Hughes’ great-grandfather John was such a pious catholic that he imported the Sisters of the Sacred Heart to Sydney and gave them an estate at Elizabeth Bay. Later he also gifted them his waterfront domain at Rose Bay called Kincoppal, to help them further the education of young women. Robert says that the nuns devastated the family fortunes rather as the imported rabbit had done to graziers.

His privileged upbringing included the Jesuit boarding school Riverview with its full-on  indoctrination of the 1950s, which is portrayed in uncanny detail. Hughes managed to recover from it, but no doubt all that God-bothering helped him later to appreciate Italian art with such passion.

After an apprenticeship as newspaper art critic in Sydney he goes off to Italy at the invitation of his mentor Alan Moorehead and so begins that Italian art love affair. Eventually he re-locates to England and gets newspaper work in Fleet Street. Unfortunately the story ends not longer after he cracks the big job as art critic at Time magazine in New York under Henry Luce.

Hughes must have kept a detailed diary because the memoir is chocka with thoughts, impressions and anecdotes. A rollicking good read, as they say.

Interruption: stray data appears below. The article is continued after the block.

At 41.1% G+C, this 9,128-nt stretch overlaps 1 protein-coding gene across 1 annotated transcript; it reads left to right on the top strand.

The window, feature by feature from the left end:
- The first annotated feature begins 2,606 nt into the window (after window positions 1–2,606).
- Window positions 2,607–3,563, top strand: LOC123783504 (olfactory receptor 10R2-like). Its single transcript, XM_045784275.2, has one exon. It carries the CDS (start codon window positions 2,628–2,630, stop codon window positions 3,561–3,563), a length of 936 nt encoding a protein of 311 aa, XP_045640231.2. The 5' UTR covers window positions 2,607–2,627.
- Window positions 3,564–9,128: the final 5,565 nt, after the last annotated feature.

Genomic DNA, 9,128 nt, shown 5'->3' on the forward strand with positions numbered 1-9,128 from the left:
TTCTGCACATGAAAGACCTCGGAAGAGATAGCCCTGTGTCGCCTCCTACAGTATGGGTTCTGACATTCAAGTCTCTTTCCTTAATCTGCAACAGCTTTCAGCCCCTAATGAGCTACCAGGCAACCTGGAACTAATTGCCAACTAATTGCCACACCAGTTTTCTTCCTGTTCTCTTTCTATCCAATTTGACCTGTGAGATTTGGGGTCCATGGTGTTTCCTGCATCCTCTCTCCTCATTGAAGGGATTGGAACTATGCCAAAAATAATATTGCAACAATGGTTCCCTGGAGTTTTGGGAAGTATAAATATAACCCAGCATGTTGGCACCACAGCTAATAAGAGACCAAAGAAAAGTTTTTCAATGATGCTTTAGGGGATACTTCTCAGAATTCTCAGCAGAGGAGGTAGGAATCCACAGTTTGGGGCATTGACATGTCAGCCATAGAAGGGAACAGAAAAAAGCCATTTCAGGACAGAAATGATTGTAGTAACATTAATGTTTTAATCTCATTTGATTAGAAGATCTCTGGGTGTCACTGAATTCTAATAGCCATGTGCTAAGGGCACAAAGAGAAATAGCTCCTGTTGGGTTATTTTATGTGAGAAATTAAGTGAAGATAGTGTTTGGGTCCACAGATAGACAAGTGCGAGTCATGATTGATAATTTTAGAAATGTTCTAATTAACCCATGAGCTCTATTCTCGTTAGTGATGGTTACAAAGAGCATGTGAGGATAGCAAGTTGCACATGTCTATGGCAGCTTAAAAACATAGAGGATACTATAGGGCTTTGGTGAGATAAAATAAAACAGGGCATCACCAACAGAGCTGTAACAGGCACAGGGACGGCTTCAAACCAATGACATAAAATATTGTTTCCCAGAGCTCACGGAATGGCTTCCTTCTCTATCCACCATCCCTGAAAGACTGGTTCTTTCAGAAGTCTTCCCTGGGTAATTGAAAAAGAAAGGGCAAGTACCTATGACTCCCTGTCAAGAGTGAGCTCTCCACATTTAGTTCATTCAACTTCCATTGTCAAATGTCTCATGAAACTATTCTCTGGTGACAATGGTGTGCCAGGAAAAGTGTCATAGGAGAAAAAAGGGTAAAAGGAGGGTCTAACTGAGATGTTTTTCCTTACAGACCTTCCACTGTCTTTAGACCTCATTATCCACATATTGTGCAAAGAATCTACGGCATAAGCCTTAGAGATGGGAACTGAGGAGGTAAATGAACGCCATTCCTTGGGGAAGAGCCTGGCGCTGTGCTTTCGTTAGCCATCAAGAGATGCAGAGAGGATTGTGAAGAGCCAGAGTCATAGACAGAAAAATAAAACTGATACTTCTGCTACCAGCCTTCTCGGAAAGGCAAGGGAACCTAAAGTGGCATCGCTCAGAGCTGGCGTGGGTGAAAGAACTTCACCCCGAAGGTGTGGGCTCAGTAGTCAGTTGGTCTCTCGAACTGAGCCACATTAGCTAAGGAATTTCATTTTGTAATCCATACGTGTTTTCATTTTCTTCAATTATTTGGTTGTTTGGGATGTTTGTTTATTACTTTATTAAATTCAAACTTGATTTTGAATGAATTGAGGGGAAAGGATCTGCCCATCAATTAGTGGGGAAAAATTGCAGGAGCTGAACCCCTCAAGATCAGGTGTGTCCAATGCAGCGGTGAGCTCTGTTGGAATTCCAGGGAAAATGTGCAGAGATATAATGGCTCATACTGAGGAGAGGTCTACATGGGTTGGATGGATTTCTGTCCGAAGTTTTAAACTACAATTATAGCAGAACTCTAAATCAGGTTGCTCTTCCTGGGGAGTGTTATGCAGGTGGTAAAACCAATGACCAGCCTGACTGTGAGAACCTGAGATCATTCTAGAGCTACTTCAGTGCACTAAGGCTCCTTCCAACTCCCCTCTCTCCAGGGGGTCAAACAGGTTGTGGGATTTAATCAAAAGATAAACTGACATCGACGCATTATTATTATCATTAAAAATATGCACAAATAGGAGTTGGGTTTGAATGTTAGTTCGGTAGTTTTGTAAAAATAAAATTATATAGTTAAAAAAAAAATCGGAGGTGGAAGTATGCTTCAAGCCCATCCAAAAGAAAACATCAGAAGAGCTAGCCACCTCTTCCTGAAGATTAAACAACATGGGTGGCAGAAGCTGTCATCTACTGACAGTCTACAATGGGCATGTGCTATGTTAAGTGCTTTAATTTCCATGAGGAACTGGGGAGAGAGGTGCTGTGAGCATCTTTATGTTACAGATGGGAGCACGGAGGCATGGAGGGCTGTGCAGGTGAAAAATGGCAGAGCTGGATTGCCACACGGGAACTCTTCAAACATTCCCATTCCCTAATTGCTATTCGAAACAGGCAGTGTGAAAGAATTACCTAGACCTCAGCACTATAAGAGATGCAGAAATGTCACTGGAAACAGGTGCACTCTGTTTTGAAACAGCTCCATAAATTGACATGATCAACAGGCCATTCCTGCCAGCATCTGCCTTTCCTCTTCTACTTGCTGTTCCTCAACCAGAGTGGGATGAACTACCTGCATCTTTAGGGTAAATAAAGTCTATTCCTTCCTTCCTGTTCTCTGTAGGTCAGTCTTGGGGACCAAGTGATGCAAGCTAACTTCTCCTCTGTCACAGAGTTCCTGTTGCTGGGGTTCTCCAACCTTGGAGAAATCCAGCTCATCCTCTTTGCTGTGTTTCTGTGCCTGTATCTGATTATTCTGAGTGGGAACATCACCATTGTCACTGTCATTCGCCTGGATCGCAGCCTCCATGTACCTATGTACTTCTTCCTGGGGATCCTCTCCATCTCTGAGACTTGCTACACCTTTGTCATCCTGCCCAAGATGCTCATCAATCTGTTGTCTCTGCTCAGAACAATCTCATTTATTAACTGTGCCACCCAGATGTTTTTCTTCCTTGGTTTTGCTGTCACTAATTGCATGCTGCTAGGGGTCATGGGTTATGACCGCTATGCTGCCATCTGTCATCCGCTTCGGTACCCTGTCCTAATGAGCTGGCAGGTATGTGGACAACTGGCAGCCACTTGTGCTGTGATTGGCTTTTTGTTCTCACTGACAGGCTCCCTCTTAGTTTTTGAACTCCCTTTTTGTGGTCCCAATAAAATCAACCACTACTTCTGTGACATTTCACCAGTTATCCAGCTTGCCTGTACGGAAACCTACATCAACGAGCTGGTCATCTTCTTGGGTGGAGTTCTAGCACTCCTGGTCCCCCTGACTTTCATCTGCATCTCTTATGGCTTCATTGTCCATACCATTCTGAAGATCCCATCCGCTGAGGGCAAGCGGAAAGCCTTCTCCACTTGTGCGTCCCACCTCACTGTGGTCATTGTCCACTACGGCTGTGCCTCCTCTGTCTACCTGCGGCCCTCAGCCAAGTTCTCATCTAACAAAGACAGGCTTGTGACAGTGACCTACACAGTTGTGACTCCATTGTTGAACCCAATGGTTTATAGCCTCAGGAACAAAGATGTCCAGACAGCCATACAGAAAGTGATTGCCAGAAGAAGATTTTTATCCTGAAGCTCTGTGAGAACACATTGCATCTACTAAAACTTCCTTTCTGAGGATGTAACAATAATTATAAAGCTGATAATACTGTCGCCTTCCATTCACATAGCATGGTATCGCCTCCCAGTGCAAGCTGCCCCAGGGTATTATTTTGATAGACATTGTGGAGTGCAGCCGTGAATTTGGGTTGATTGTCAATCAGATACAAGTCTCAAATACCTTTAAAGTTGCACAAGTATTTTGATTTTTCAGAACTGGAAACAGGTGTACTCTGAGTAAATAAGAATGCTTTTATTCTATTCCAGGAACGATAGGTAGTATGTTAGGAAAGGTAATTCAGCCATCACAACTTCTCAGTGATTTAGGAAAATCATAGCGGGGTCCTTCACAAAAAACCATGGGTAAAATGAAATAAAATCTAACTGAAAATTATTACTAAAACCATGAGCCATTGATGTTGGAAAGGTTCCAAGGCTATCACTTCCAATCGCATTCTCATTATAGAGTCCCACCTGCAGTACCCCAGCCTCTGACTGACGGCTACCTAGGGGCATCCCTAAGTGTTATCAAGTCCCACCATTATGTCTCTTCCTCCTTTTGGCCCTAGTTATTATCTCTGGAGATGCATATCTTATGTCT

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Petering Out?

Reader interest in the dearth and death of Sir Peters calls for analysis of the obvious corollary of a dwindling supply of Peters generally. No, not coronary, although that could well be a primary cause of their disappearance.

In fact, given the advanced age of the Peter population, heart disease may have dealt with many of them. Think of any Peters you know personally: most are sixty plus, with a few in their fifties, and my forty year old son-in-law. Co-founder of Paypal Peter Thiel is aged 43. Seriously, there are no Peters in their 20s or 30s or younger. Except Europe’s Youngest Stunt Rider.

The name of Jesus’ favourite apostle doesn’t even appear in the Top 100 Boy Names List for 2013. What’s happening, people? Even Elliott gets a mention along with Carson (are you kidding: son of car?) and Eli. Aiden is in second spot, after eight years as number one! It’s not even spelt correctly: the place is called Aden. Exclamation marks galore.